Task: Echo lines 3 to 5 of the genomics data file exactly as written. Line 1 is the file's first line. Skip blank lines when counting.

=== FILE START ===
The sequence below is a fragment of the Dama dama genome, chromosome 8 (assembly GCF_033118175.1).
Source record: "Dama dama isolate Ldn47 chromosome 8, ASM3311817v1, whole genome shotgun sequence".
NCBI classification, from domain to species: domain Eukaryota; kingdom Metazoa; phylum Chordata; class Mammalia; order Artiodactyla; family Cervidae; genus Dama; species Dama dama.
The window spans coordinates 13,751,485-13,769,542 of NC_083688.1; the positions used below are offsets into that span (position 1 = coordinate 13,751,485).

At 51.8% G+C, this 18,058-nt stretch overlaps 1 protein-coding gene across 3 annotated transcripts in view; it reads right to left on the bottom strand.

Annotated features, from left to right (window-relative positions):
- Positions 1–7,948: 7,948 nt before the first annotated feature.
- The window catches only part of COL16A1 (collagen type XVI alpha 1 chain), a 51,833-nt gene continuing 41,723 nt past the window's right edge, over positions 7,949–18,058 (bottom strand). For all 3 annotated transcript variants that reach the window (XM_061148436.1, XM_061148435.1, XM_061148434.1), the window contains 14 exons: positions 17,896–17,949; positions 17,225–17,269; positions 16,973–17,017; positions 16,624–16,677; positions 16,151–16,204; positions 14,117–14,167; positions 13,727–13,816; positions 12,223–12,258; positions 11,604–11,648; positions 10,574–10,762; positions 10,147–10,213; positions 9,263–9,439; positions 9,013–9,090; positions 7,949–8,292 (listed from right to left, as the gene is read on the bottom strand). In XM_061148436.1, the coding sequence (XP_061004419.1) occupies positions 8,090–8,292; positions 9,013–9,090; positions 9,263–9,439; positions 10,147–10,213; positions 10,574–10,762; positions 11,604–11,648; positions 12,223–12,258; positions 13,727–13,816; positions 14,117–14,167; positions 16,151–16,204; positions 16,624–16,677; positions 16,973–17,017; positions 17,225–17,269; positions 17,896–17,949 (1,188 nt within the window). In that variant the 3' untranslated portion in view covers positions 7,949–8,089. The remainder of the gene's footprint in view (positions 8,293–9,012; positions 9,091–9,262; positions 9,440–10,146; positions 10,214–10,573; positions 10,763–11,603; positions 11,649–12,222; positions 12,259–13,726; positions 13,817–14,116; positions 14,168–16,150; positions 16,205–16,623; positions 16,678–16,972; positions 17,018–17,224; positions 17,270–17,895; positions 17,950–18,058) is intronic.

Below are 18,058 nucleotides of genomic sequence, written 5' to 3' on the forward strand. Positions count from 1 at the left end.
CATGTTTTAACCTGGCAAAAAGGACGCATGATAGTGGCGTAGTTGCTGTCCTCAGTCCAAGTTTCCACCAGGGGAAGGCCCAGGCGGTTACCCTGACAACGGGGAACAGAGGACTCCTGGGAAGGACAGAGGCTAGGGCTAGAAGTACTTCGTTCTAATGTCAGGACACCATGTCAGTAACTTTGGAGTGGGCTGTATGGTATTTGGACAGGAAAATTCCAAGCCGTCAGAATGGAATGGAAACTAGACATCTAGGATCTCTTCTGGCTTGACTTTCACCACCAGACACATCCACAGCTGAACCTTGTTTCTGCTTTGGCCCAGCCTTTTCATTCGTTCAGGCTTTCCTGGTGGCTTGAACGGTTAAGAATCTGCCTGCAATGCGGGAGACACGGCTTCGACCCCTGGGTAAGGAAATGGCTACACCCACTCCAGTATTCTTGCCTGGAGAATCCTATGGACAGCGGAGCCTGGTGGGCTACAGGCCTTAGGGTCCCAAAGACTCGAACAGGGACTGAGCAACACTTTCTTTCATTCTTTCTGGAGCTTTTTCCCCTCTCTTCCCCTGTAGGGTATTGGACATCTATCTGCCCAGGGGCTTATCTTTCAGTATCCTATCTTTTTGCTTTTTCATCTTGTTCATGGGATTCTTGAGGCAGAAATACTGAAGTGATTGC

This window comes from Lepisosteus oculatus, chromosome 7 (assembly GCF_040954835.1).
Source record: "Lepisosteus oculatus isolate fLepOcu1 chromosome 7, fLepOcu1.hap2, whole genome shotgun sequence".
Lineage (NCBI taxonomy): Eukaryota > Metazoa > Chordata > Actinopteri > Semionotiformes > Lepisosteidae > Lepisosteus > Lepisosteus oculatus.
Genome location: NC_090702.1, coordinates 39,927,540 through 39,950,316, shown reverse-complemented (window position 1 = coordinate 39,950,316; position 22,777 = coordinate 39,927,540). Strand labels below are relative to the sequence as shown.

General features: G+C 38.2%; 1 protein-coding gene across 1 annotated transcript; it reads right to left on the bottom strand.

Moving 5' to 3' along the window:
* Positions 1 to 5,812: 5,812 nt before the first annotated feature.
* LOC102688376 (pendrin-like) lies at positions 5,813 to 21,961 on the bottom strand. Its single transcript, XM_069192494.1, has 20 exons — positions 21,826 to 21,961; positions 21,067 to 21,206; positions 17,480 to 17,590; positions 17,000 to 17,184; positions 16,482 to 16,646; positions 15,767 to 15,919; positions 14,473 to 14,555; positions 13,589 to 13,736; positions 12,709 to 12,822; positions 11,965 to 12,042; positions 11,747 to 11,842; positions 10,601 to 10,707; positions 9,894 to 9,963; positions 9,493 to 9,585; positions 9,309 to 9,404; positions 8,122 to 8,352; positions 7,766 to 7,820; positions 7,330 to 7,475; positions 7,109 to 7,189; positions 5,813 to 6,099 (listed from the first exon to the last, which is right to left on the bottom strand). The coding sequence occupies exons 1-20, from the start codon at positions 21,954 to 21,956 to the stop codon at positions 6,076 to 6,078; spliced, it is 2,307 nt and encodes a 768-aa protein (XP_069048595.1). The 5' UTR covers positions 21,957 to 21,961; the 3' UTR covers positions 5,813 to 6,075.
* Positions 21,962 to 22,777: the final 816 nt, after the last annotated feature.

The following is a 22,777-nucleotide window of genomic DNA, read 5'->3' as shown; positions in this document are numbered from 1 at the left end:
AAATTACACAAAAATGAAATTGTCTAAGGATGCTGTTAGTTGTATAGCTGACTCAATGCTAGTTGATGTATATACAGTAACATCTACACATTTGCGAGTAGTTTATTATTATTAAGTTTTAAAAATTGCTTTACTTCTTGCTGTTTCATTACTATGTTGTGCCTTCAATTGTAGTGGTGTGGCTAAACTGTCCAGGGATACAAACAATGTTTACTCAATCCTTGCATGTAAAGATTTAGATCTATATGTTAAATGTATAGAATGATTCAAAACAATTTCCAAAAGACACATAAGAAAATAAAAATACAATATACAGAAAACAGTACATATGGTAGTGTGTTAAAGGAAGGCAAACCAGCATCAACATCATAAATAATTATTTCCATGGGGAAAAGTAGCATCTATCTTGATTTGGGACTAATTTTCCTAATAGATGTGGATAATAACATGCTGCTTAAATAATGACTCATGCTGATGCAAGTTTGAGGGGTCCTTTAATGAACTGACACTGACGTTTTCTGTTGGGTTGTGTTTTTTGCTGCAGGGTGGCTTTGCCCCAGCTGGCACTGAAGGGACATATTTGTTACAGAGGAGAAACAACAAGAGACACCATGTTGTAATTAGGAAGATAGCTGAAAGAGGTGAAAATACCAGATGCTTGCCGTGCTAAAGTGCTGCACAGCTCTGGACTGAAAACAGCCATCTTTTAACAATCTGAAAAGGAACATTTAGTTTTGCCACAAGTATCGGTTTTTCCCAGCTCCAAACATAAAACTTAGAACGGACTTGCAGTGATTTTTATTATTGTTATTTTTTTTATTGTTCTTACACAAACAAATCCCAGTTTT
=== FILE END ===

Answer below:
NCBI classification, from domain to species: domain Eukaryota; kingdom Metazoa; phylum Chordata; class Mammalia; order Artiodactyla; family Cervidae; genus Dama; species Dama dama.
The window spans coordinates 13,751,485-13,769,542 of NC_083688.1; the positions used below are offsets into that span (position 1 = coordinate 13,751,485).

At 51.8% G+C, this 18,058-nt stretch overlaps 1 protein-coding gene across 3 annotated transcripts in view; it reads right to left on the bottom strand.